A few of the cafes we frequent around Adelaide are set up with gear that looks like it escaped from a science lab, to this day have never seen the stuff in action.


    "If a man has good corn or wood, or boards, or pigs, to sell, or can make better chairs or knives, crucibles or church organs, than anybody else, you will find a broad hard-beaten road to his house, though it be in the woods"

    Ralph Waldo Emerson.

    In other words:

    Build a better mousetrap and the world will beat a path to your door.

    I'm not seeing any broad hard-beaten roads to any of the third wave establishments, in face the exact opposite.


    If you want to measure "better" by beaten paths, then we end up at places like Starbucks etc.

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    Quote Originally Posted by Pete39 View Post
    If you want to measure "better" by beaten paths, then we end up at places like Starbucks etc.
    And what is wrong with Starbucks? They are a highly professional retailer that cater specifically to their clientele, and do it extremely well. Their beverages may not suit the typical Australian latte drinking crowd, but they certainly do well in many prime tourist spots. They are clean, open long hours and provide free wifi. Their staff are professional and do not have an attitude. The staff are also clean-shaven , devoid of tattoos and piercings, and very well presented.
    There are many travelers who seek a Starbucks, because they know the product.
    While the Starbucks product is not favoured by the typical Aussie, they still do extremely well in certain sites. I have seen the Starbucks at Broadbeach full of customers, while the hipster 3rd wave joint nearby has a few customers, or is not even open.
    They are a coffee flavoured beverage purveyor, much like Zarraffas, and have a following.
    To many people the roast flavours of Starbucks is preferable to highly acidic 3rd wave concoctions that bear no resemblance to what they think coffee tastes like.
    3rd wave will continue to propagate spin to sell brown liquid that tastes like grass. Good luck to them.
    Instead of redefining espresso they should come up with a name for their concoctions, so the average customer will not get confused.

    How about we start the ball rolling and name it the "Purger".
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    WTF does clean shaven,devoid of tattoos and piercings have to do with making coffee?

    I am over 60 and I even wonder how perceptions of professionalism can sit around such things.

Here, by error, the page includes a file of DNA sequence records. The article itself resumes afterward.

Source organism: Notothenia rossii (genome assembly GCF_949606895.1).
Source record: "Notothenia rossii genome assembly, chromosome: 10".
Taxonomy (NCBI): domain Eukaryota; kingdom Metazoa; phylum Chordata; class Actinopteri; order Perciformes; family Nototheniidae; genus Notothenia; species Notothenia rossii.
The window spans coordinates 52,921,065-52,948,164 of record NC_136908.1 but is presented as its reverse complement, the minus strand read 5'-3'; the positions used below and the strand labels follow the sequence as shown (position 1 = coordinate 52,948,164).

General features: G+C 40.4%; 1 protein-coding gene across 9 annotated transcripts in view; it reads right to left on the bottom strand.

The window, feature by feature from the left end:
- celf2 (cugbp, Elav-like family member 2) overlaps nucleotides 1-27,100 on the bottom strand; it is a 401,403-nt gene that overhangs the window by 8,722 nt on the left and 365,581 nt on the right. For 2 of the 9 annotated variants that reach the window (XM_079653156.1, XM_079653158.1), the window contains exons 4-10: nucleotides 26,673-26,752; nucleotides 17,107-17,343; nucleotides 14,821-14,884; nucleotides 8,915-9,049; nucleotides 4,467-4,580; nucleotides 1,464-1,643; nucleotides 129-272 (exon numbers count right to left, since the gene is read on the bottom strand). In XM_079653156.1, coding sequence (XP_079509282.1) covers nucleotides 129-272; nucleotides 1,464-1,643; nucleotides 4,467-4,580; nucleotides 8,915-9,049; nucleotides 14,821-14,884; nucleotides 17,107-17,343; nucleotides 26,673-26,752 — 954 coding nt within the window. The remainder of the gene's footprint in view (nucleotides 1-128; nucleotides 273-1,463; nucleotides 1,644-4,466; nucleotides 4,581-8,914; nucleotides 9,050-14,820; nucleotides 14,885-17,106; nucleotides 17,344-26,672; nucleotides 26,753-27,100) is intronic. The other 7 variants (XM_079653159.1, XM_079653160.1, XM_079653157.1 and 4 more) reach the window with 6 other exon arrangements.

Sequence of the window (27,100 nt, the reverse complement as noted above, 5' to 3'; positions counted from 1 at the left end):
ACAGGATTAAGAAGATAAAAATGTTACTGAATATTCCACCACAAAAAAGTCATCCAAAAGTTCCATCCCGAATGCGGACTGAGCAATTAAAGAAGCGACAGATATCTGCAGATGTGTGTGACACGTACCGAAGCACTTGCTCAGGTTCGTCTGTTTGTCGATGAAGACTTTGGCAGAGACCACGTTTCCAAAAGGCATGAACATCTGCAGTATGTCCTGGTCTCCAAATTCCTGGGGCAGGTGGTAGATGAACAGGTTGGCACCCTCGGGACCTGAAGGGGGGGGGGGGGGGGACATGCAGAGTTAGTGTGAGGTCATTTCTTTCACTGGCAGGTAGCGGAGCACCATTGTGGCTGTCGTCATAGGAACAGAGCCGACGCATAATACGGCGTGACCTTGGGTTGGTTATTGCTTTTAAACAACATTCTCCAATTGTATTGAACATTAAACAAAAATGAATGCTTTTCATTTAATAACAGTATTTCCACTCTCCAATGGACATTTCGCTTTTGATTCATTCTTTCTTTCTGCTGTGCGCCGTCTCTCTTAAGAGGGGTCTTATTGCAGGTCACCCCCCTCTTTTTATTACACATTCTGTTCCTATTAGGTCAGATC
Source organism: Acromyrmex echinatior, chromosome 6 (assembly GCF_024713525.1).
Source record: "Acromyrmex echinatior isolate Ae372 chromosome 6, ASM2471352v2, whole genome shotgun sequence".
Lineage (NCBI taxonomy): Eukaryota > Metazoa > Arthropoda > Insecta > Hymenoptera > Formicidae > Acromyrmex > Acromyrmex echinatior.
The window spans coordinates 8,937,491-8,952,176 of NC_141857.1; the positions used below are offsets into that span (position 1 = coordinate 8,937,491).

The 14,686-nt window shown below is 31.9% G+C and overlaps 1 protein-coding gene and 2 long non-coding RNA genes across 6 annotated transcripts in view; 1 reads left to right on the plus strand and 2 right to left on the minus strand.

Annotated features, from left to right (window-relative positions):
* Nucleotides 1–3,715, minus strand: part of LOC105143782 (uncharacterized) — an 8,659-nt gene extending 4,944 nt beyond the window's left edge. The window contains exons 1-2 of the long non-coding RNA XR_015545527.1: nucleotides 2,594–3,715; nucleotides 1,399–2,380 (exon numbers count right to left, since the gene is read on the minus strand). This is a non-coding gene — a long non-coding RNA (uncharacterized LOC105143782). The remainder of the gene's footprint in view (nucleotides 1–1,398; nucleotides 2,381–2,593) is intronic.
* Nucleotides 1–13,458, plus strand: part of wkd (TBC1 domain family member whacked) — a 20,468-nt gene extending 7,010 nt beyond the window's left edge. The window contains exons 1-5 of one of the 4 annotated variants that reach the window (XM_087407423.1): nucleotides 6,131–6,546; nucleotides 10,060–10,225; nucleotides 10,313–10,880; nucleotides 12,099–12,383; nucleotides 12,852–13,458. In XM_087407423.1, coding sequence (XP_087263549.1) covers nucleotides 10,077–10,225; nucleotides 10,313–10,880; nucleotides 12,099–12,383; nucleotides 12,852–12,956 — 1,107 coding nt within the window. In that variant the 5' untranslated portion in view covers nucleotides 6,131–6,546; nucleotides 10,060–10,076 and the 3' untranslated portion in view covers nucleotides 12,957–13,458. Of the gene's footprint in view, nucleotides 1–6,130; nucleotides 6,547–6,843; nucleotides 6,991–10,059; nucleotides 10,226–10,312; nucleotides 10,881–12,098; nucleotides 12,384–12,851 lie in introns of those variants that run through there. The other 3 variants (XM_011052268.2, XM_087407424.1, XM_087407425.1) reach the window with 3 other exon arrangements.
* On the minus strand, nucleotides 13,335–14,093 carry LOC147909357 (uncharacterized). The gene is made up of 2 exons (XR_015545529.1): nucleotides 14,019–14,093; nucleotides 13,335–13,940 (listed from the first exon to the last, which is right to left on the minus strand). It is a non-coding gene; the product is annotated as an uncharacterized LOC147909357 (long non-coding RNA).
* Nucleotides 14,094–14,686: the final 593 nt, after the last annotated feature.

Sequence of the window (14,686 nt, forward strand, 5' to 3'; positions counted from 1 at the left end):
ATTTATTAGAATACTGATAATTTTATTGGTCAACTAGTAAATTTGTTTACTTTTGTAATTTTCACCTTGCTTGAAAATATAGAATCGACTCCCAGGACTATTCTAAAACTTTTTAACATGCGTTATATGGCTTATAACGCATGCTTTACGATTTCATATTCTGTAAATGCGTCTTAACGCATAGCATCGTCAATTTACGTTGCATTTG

Maybe a clean shaven barrista dressed in a suit and tie will just deliver God shots by the dozen.

    Personally I severely dislike the 3rd wave sourish, grassy coffee thing because it is just not to my taste really.

    But I just do not get the appearance vs professionalism thing at all.

  20. #20
    Senior Member Yelta's Avatar
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    Quote Originally Posted by Pete39 View Post
    If you want to measure "better" by beaten paths, then we end up at places like Starbucks etc.
    My point exactly, Starbucks produce a product that suits a majority of palates and have succeeded for this very reason.

    If you want a recipe for business failure set up to cater to a trendy minority, then when the bank forecloses proclaim to anyone who will listen that it was a brilliant product, the only reason we failed is that the public didn't understand what we were on about, in other words: we were away with the bloody fairies.

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    Quote Originally Posted by Barry O'Speedwagon View Post
    If you're in London, Square Mile beans are a little darker (I prefer select Has Bean SOs for aeropress though). There's a place on Portobello Rd called Coffee Plant that roast their own, and they are certainly not 3rd wave...perhaps too consistently dark (i.e. every bean into 2nd crack), but I haven't had enough time to form an opinion quite yet.
    I was in London last year and checked out various speciality roasters and cafes. I thought Has Bean, Square Mile and Workshop roasted a bit on the light side in their espresso roasts. These are OK in espresso shots once you acclimatise to the high acidity but are poorly balanced for milk coffees

    As a roaster cafe my pick was Monmouth in Covent Garden (also on the South Bank). These guys have about 20 singles and blends on offer with a sensible range of roast levels to suit different brewing methods. Had some stunning COE coffees roasted for filter. Loved the filter shots concept too... V60 into an espresso glass sized serving. Nice to line up a flight of 3 or 4 different singles